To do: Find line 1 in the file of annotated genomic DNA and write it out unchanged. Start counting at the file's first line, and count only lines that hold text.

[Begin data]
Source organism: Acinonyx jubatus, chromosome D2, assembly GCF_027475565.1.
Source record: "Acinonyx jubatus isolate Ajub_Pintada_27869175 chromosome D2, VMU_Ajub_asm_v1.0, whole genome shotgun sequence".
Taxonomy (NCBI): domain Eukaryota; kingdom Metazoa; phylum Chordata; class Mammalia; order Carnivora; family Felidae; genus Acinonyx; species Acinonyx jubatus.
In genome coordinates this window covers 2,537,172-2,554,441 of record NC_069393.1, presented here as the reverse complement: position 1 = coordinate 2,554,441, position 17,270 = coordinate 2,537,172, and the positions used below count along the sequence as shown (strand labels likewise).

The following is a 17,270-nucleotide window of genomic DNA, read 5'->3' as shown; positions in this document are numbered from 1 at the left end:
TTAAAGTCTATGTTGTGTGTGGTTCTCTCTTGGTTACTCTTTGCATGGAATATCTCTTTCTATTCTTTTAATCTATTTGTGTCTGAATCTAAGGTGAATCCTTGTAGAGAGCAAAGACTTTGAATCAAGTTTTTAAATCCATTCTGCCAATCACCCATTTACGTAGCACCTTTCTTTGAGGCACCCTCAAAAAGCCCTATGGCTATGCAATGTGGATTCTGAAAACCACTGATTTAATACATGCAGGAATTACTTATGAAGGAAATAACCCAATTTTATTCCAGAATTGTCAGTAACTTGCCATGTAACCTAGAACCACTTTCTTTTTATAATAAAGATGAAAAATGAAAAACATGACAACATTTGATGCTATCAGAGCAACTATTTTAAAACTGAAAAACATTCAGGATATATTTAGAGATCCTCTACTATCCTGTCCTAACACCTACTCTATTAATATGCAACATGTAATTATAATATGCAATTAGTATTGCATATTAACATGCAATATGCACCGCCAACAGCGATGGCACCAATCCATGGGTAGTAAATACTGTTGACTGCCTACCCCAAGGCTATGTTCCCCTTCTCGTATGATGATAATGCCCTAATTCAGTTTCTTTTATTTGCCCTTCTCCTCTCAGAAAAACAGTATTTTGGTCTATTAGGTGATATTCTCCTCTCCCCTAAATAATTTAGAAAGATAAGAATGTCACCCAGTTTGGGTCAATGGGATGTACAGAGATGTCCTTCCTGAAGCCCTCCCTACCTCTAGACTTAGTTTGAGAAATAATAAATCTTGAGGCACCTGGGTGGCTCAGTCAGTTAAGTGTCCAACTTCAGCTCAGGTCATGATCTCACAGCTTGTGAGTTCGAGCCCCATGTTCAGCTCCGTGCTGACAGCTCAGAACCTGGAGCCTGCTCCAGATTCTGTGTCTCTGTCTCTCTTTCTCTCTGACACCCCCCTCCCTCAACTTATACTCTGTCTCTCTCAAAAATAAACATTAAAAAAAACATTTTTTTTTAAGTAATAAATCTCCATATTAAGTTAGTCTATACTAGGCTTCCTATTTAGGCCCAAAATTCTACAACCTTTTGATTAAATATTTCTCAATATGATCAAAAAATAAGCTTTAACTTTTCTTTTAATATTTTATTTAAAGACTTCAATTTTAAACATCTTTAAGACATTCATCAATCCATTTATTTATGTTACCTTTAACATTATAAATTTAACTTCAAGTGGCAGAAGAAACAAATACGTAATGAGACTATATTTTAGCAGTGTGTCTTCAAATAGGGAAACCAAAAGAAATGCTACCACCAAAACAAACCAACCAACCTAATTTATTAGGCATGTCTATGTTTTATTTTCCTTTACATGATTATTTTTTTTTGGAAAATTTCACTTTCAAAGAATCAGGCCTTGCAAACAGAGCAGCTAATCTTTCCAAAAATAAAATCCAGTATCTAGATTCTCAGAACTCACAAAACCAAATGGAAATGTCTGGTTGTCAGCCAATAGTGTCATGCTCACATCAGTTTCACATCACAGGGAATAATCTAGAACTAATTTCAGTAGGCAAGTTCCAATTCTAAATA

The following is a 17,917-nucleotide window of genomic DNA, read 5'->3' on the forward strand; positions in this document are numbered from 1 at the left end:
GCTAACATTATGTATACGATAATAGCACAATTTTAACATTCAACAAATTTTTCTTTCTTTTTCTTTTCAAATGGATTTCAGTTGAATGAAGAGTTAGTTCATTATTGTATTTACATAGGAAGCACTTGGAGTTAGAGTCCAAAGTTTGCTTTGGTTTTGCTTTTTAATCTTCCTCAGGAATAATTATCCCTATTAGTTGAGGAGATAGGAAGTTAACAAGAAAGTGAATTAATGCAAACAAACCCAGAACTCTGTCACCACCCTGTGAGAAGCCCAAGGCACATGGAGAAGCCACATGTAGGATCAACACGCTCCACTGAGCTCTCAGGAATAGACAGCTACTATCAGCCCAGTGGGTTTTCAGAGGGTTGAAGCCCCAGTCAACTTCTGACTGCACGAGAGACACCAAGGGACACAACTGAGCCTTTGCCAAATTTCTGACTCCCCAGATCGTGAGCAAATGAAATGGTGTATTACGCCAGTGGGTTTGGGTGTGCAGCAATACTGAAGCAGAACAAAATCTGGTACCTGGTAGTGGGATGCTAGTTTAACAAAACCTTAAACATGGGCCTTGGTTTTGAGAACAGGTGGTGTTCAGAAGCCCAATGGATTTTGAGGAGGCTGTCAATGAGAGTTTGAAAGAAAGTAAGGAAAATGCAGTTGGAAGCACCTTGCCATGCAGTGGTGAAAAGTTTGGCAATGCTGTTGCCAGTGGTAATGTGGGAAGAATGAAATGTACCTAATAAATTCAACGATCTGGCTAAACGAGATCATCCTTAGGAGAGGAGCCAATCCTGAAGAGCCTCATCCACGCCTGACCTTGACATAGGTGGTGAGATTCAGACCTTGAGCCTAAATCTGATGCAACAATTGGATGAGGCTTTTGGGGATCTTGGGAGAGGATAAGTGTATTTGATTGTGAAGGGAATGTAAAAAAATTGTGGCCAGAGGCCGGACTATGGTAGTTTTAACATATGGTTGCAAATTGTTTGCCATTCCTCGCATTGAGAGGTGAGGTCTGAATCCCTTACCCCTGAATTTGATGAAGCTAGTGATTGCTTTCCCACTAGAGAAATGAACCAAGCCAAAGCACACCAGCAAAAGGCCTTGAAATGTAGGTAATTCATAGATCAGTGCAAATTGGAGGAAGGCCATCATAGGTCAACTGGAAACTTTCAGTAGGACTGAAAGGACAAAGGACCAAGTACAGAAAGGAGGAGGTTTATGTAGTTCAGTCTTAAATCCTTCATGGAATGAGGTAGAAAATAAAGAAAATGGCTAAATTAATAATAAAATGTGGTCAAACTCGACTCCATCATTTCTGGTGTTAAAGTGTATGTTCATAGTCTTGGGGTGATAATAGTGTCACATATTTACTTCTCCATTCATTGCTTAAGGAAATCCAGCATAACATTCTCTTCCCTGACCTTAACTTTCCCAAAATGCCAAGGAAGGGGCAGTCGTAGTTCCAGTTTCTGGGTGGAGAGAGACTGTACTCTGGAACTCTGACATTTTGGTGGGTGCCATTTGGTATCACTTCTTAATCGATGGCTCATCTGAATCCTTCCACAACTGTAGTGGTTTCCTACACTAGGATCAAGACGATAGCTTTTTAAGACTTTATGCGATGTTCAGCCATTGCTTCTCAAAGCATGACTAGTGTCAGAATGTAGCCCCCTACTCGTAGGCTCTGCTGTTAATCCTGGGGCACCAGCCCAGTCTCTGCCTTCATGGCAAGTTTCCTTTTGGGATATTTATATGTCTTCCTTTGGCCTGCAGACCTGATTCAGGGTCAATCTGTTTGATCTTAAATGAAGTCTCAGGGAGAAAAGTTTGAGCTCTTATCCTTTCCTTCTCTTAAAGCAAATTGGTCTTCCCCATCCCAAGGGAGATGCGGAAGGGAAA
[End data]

Source organism: Acinonyx jubatus, chromosome D2, assembly GCF_027475565.1.